In honour of F for Freddie and her crew

(r-l) Pilot F/Lt Briggs and his navigator, F/O Baker pose with F-for-Freddie at de Havilland Canada’s Downsview base in Ontario on 6 May 1945.

Between June 1943 and May 1945, one Mosquito B. Mk. IX emerged on VE Day as the  survivor of 213 sorties over occupied Europe: more operations than any other allied bomber during the Second World War. A celebrity in her own right LR503, or F for Freddie as she became affectionately known, served with distinction with 105 Squadron.

Here is F for Freddie’s incredible and ultimately tragic tale.

The article is reproduced here with kind permission from our affiliate partner The Calgary Mosquito SocietySpecial thanks to Richard de Boer, who spent many years carefully researching the story of both F/Lt Briggs and F/O Baker, as well as this most famous of wartime Mosquitoes. 

A restoration update from Calgary

Work continues apace in Calgary on the restoration of the former Spartan Air Service PR.35 Mosquito, RS700.

As Richard explains, the team is excited to be finally adding wood back on the fuselage after spending the past three years dealing with structural issues on the upper-mid fuselage area. In mid-September the team was gluing new balsa to the inner skin on the port side of the mid fuselage and hope to adding new outer skins over this area in the next few weeks.

Work is also progressing on the #1 and #3 bulkheads in the foreword fuselage. #3 was heavily modified when the original B.35 aircraft was adapted to a PR.35 specification. As a bomber variant, the #3 bulkhead would have come down only as far as the top of the bomb bay, however, when cameras were accommodated in the rear fuselage the bulkhead was extended to the lower fuselage, effectively shortening the bomb bay. The team has now stripped this extended bulkhead back to bare wood and are filling small areas where the wood was damaged.

Elsewhere, the team been completing the repair and replacement of virtually all of the ferrules in the cockpit and forward fuselage area following damage from the careless removal of equipment over the years. The CMS team is indebted to support from David Coeshall and Glyn Powell, who provided new ferrules to complete the work.

TPM’s global reach

Over the past few years, The People’s Mosquito has invested considerable time in forging close partnerships and networks with heritage organisations, museums, restoration companies and anyone associated with creating and now conserving the legacy of the De Havilland DH.98 Mosquito.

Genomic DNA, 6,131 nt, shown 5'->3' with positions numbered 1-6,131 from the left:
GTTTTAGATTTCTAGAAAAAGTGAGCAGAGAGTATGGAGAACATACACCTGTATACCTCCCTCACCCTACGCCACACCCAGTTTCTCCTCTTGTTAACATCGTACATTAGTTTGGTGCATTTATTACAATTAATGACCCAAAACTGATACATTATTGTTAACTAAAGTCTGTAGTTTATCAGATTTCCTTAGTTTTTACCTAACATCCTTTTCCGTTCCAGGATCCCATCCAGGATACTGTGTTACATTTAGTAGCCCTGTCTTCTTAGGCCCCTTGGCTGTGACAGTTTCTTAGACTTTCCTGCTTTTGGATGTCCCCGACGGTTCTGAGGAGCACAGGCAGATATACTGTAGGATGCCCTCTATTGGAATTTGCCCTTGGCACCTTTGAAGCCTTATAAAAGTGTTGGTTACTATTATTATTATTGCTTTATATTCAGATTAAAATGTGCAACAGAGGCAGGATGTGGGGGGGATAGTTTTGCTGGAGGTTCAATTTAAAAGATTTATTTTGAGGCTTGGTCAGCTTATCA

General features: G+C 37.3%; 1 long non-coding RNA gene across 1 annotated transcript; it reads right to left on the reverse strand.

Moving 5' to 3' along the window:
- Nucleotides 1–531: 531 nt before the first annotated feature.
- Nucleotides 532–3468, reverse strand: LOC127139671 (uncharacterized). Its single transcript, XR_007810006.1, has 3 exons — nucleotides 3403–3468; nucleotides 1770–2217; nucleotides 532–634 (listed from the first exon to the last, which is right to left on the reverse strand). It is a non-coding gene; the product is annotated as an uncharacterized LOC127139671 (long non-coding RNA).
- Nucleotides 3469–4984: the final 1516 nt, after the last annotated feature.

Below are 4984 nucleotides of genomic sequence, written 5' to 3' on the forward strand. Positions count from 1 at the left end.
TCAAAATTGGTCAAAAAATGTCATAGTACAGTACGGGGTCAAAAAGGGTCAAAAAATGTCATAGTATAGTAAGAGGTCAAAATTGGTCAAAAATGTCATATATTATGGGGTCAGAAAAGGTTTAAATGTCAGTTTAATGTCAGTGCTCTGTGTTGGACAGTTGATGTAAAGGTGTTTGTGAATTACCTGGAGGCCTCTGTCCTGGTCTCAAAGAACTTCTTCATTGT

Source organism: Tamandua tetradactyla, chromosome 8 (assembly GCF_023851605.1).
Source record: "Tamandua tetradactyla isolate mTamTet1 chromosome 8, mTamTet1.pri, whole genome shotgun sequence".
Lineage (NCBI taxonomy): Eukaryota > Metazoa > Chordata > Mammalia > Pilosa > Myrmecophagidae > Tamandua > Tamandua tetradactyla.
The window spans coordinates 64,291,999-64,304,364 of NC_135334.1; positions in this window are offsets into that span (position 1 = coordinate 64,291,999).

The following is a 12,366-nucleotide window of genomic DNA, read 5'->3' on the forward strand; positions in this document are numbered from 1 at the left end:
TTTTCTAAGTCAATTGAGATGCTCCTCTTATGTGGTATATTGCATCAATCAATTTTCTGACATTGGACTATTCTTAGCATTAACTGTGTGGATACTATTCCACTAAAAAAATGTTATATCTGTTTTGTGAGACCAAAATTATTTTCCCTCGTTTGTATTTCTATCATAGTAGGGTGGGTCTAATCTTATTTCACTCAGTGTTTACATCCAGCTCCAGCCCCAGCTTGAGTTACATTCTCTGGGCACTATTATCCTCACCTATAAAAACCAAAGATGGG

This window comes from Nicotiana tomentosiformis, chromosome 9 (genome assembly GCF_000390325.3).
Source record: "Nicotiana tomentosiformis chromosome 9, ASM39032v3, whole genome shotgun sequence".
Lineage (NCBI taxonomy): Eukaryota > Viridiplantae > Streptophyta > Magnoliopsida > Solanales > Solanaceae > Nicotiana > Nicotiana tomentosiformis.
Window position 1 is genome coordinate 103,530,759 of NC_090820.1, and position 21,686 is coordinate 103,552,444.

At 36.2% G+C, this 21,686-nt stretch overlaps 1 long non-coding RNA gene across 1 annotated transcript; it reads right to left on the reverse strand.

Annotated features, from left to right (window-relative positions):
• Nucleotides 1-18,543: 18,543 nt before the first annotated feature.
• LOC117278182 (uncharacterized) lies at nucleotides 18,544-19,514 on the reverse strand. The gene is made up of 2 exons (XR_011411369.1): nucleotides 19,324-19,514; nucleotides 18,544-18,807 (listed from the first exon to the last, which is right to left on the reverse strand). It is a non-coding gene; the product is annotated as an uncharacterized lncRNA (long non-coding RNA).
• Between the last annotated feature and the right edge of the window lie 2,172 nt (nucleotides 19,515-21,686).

In September 2017, TPM’s Director of Engineering Ross Sharp was able to support The Calgary Mosquito Society by supplying samples of just some of the 22,300 original De Havilland technical drawings we have at our disposal. The drawings, which relate specifically to the B.35 to PR.35 conversion, should assist the team in Calgary in clarifying aspects of their conservation work.

It’s an area of collaboration of which we are especially proud and we will continue to support and share the work of colleagues all over the world.


7 thoughts on “In honour of F for Freddie and her crew”

  1. richard Leathem

    Just looking at my late fathers “Order of Photo Freddies” award – for 25 sorties in his Mosquito + a bar for another 25. Flight Lt EGC Leathem DFC at the time, later Squadron leader. I also have some of his aerial photos, an instrument from the cockpit, his flying suit and overcoat and a silk map of europe for escape (silk so it could be crushed small)

    I would be nice to send you a picture of the award but I can’t do it through your email system

    1. People's Mosquito

      Hi Peter,

      After 633, Bovingden appeared in few further films (I believe scenes from ‘From Russia with Love’ were shot there) and it was used to store aircraft used in the filming of Battle of Britain in 1968.

      In 1968, the MOD announced the airfield’s closure, and in 1972 it was shut down, although ever since, part of the runway was retained for general aviation and it remains an active runway to this day.


  2. I visited W4050 or at least a complete aircraft at Salisbury Hall in 1986 and was allowed to sit in her. I was very proud of the aircraft and those who designed and built her.My father worked at Standard Telephones and Cable in north London where in the woodworking section parts of the Mosquito were I was told…. Peter born 1940

  3. Micheal Rhian Driscoll

    I just read about the plans being recovered. Clearly this should make the restoration easier. Do you suppose they’d be good to help build any “new” Mosquitos?

    1. People's Mosquito

      Hi Micheal,

      In theory yes. The People’s Mosquito is technically what is known as a data plate restoration – we own the mortal remains of RL249, a Mosquito NF.36 that crashed at RAF Coltishall in 1949. What we are intending to do is use that aircraft identity to rebuild, but such is the nature of Mosquito crash sites, that in effect, the aircraft is rebuilt from scratch.

      The technical drawings you mention effectively represent the engineering DNA of every mark of Mosquito ever built, as well as every modification ever made to the airframe, so in theory – given the funding – we have the ability and experience with our partners in New Zealand (who have already rebuilt and returned Mosquito airframe to airworthiness), to construct just about every mark of Mossie that ever was. Exciting times! The only missing ingredient is the funds to do it, but we’re working hard on that. Every purchase from our online store, every club membership, every donation is going towards restoring a flying Mosquito to UK skies, while we continue to record, celebrate, commemorate and research the legacy of all those involved in designing, building, flying and maintaining this remarkable piece of British engineering.

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